The new global empire of disembodiment
Loading the language to sell dissociation, goods, and services
(**Note that I’m going to use a word I genuinely abhor here—‘problematic’—because in this context I'll use it to refer to the process of *labeling something* in order to dismiss or marginalize it, typically without explaining your reasons...)
It's no mystery at this point that trans activism loads ordinary language with objectionable associations and pushes its own bizarre language of disembodiment as an 'inclusive' alternative.
And it's no coincidence that this loading of the language alienates trans people from the everyday language that everyone else uses (intending no offense) and drives trans people ever more tightly into the embrace of an insular and manipulative community.
‘Woman’ is an obvious case. Every language in the world has a word that refers to adult human females—women, 여자들, wanawake, wahine, feminae—except for 21st-century Anglophone genderists, that is. It's gotten to the point where the only people it’s unproblematic to refer to as ‘women’ in ultra-woke circles are males who identify as such.
But because there’s an obvious need for a word to refer exclusively to half of humanity, we find ourselves shuffling through unsatisfactory, inaccessible, and often downright insulting alternatives: birthing bodies, gestators, menstruators, cervix-havers, AFABs We can fight over whether ‘woman’ is a sex-word or a gender-word or asex-and-gender-word—and we will!—but what’s truly remarkable is what happened to the most obvious alternative: female.
Nowhere is the trans community’s loading of language more clear than when we consider the words ‘female’ and ‘male,’ words that refer to reproductive roles not just among humans but across the animal kingdom.
For the overwhelming majority of society, ‘female’ and ‘male’ refer simply and unproblematically to sex. These words don’t imply a right or wrong way to be male or female. 'Female' and 'male' don’t say anything about identity. They’re ideal for use in scientific or medical settings where gender-sensitivity forbids the use of ‘woman’ and ‘man.’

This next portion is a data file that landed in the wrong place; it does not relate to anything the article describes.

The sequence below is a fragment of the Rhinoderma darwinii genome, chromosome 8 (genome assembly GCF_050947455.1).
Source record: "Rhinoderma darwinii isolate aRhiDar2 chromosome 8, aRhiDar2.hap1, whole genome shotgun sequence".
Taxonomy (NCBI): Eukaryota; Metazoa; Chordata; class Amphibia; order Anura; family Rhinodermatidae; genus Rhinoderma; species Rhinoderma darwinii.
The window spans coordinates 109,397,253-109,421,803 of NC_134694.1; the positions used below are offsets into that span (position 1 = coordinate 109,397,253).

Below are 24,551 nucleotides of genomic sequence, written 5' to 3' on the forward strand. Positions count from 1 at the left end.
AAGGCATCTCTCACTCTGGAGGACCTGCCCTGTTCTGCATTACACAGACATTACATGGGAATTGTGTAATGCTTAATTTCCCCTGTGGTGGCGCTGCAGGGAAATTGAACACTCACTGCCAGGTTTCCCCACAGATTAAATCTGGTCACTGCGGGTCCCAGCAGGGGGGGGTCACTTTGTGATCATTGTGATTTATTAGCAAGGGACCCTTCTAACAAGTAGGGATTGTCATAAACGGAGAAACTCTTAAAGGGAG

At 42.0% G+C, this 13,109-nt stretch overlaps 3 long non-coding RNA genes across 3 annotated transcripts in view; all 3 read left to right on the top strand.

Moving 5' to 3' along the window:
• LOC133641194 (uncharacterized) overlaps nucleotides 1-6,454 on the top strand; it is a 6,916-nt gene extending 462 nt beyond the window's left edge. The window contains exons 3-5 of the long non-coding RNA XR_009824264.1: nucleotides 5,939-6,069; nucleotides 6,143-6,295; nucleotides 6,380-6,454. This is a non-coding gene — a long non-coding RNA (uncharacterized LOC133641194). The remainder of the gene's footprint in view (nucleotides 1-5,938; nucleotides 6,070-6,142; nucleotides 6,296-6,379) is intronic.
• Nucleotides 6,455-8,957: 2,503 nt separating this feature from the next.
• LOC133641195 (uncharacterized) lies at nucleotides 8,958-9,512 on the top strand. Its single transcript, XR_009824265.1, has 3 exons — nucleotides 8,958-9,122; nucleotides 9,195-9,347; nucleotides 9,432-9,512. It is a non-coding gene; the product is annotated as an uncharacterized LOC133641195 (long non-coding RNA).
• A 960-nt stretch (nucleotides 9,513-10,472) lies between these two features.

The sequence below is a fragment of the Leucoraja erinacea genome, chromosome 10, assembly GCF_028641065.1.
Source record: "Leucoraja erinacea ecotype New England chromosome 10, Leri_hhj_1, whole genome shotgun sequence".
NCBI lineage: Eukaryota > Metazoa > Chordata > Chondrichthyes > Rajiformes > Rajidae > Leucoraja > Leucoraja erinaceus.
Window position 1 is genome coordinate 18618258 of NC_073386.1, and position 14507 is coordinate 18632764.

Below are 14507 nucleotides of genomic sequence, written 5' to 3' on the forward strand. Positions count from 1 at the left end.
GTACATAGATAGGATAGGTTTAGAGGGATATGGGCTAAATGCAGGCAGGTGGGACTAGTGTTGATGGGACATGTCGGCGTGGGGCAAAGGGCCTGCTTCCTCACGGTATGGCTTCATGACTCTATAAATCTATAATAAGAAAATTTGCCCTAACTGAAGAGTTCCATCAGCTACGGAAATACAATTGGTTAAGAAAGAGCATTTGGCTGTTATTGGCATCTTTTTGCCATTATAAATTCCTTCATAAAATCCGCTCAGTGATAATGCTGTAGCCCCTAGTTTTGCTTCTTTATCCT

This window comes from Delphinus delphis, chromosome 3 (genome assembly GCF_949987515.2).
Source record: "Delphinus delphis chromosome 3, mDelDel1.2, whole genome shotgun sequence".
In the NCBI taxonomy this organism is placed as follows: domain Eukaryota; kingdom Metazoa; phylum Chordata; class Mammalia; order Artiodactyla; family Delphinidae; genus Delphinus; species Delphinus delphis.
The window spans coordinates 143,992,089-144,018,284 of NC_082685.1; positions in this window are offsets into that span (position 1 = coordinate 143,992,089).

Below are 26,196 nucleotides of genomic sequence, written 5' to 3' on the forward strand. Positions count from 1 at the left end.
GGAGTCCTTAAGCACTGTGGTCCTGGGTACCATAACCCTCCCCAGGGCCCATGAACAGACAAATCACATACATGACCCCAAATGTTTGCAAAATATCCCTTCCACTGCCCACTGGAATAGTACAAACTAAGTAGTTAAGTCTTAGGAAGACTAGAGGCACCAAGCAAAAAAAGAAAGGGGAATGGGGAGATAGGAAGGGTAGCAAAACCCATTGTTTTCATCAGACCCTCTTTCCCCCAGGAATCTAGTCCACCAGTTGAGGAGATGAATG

Yet you can lose your Twitter account or find yourself accused of hate speech for referring to a biological male as male, and get pilloried for being exclusive by referring to the existence of ‘females.’
A dear trans friend of mine said whenever they hear the word female it automatically means “not me.” Better to be a body with a vagina, which makes unwanted body parts sound incidental, not elemental. In the trans community, 'female' has thus accumulated all the baggage of the community's own regressive sex-role stereotyping and inability to separate sex and gender: Females should be this way, not that way; I'm AFAB but not *female*.
But the word's real crimes are more basic.
‘Female’ coherently picks out the sex class that can bear young and excludes males (never mind that biology excluded males first). ‘Female’ keeps women together as a sex class and keeps women’s bodies intact, rather than spinning us off into body parts, functions, and services... And it’s an unfashionable reminder of our embodiment, our humanity, and that we’re animals—none of which sits comfortably with the new global empire of disembodiment that’s pushing the sex trade, surrogacy, virtual reality, and transgenderism all at once.
The ideology that underlies transgender identification relies on problematizing and denying basic truths about what it means to be embodied, to be human. Language can't alter these realities, but language can mask them. 'Female' doesn't.
If you can convince everyone else to use your words, through a combination of carrots and sticks, you can bury what's at stake in the conflict over gender identity and rope off potential exit ramps.
This way lies "reconstructive surgeries" (elective double mastectomies for teenage girls). This way lies woman not as an adult human female with any personality, but 'woman' as consumer of identity props and medical services.
This language of "bodies with vaginas" and gestators and chestfeeders serves an ideology. It's a disconnected, consumption-oriented way of thinking and talking about women.
Instead of 'woman,' I might mean "someone I want to fuck" ("one body with vagina, please!"). "Uterus-haver" or "gestator" is someone I might contract as a surrogate.
"Person with breasts" might as well be a (mixed-sex) category of pornography content, or a candidate for cosmetic surgery (reduction, removal, enhancement, or creation).
Or "woman" becomes "a patient who takes estrogen supplementation," whether for purposes of transition (MTF), identity, appearance, aging, mood regulation, birth control.
This is taking women and slicing us into market segments: by services sought or rendered, by what we consume and who wants to consume us.
That's why it's so appalling to see trans activists and even self-identified feminists speak of women in the very terms industries and corporations would use to sell to us—or sell us.